Getting it Right. Have You Met the Moment?at
What have taking a photo, doing heart surgery and winning a grand slam have in common?
Have you ever experienced a moment when you knew that everything had gone right? It was what you wanted. I bet you have… most of us have had those moments, at least once. For some of us it may be the moment when we completed a tricky task – a complicated heart operation – a perfect photo – a grand slam – a delicious cake – a painted room. Whatever it is, you will recognise the moment, the moment of spiritual resonance when you “got it right”.
This arriving at the moment is so special – it’s not the same as falling in love… it’s much closer to fulfilling a personal passion or exercising a skill.
When one trains as a hypnotherapist there’s a superb exercise where one hypnotises somebody and just says to the subject “that’s right” “that’s right” “that’s right,” over and over again. You need to do it fairly slowly, and you may change your voice and the emphasis with which you say it. It’s the most potent and beautiful exercise for both the hypnotist and the subject. Your subconscious just loves to know that you have got it right and getting it right for real is not a common occurrence, but when it happens there is a something splendid about it; witnessing that moment is also a privilege. It’s so healthy to know that we have got it right, and to be told so, and also tell oneself. We all need that feeling.
Recognising those moments in other people or animals is something I love. I cannot help but feel that when I see a giant cat – a panther, jaguar, cheetah or lion hunting down their prey (on film) that they are in their moment of self-truth in “getting it right”. Our perception of hunting has contaminated us. Our idea of hunting is taking a bloody machine and mindlessly killing something after pointing a gun at it… but the deep experience that involves hunger, smell, taste, sight, judgement and a thousand other things including that kind of empathy one needs to have with one’s prey, are practically unknown to us. We no longer need to hunt in our world; real hunting to exist and survive bears no relationship to an idiot with a gun.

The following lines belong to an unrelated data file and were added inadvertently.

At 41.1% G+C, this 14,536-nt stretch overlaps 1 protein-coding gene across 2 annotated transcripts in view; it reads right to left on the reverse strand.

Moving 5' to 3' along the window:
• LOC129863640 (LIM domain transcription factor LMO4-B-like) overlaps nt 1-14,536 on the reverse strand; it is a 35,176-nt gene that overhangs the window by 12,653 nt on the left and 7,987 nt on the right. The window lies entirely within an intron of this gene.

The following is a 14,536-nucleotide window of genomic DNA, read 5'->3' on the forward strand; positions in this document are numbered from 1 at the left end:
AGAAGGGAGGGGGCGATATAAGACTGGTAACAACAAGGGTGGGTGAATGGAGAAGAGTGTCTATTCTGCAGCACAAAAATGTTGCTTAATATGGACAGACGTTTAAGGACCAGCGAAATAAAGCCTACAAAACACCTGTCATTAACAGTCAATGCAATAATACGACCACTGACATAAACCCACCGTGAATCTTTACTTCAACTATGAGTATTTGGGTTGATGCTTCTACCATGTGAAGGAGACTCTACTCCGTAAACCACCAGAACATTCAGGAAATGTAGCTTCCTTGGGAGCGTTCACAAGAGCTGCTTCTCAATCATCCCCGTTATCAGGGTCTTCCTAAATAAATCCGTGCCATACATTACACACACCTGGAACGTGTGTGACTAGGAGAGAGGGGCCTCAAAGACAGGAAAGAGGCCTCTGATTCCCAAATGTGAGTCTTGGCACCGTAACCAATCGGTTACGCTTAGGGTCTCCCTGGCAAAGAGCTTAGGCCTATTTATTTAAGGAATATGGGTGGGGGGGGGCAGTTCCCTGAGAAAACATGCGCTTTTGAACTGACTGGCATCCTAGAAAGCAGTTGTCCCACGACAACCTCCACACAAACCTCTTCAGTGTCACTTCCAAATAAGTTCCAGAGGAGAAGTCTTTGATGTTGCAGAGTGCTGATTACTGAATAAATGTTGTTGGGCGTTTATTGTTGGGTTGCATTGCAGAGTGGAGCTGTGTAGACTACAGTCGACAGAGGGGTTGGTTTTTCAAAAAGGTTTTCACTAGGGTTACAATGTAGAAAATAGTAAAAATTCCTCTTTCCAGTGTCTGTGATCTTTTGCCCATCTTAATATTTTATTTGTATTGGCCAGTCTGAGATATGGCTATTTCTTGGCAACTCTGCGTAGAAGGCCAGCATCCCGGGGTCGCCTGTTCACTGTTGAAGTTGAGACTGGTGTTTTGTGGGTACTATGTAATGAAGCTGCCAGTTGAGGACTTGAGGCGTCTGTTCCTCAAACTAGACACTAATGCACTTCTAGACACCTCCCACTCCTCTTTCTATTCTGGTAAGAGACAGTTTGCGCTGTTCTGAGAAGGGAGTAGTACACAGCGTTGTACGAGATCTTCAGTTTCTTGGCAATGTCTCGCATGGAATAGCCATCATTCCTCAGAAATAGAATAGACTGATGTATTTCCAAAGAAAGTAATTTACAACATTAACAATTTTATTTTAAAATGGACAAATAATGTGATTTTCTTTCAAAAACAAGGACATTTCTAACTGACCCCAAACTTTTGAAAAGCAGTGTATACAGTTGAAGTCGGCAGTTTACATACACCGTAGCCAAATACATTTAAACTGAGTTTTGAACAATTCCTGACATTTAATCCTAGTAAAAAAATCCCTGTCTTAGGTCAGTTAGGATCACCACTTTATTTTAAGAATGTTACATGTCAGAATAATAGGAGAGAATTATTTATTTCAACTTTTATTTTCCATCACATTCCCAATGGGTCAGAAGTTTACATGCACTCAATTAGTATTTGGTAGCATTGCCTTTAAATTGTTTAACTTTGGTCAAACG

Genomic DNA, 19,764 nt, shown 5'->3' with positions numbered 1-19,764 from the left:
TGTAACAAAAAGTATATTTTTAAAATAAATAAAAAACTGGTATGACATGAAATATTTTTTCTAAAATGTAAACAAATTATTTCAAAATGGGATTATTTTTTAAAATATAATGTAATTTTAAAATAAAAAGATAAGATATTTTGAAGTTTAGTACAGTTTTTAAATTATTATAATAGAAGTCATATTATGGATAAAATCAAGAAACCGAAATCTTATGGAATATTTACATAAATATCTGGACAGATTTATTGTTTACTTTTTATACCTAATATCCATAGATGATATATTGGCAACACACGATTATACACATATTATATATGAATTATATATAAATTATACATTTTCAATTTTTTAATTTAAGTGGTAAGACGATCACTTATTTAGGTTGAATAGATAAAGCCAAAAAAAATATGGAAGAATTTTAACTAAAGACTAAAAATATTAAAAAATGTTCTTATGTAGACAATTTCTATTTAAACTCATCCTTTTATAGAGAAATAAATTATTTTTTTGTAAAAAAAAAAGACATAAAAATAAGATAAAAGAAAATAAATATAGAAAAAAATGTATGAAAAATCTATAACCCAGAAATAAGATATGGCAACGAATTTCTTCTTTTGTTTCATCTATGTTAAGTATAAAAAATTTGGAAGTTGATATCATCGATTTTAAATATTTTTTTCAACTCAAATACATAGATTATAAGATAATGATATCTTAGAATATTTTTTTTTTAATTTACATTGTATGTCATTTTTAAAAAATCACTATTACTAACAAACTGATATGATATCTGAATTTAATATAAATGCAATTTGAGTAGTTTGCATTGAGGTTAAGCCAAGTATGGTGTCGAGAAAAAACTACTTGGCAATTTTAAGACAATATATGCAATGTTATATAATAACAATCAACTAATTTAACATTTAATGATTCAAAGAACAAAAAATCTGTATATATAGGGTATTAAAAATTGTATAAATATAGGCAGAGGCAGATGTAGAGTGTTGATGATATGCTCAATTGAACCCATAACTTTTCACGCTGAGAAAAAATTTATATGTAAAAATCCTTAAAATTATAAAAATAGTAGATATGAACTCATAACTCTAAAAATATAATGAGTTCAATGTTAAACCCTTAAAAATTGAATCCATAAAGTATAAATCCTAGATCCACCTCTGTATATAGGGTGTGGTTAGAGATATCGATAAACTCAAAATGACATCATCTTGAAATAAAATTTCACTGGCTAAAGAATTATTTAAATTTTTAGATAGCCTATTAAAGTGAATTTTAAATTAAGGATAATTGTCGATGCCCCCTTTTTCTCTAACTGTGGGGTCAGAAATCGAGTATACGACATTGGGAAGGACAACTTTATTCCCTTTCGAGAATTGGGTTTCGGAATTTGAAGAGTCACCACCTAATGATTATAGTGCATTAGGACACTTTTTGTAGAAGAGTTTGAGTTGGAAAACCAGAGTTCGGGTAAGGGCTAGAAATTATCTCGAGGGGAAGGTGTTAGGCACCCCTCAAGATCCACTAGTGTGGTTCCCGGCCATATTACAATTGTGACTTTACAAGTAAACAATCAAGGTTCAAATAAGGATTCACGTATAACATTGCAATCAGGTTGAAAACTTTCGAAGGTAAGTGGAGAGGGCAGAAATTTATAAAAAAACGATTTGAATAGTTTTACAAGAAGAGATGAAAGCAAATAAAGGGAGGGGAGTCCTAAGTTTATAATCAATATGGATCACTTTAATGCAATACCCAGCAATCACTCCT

Last night I listened to a TV interview with Emma Raducanu, the English tennis player who has inspired so many young people since she won the US Open. While she was talking, it was pointed out to me that she said something that I had commented about her before. It’s her enthusiasm for Grand Slams, an enthusiasm that may be her only key to win inspirationally. The adrenalin kick, the fear, the reality of the moment which may only work for her at a vast and special occasion. The grand slam is the moment that brings her alive, that ramps up her innate skills; it’s a pleasure she may share with an elderly gentleman on an allotment who discovers that after years of trying, he has finally created a beautiful new kind of rose. Both experience the piquancy of the moment that resonates with their own unique spirit.
When I write I long to believe that I have produced a combination of words that work so perfectly as to produce the moment of recognition… but I also feel that language is a tricky thing, unless one’s name is Shakespeare, Austen or Dylan Thomas. Maybe it’s enough to keep up the optimism and keep saying “That’s right… that’s right…that’s right…” And that in itself will be enough.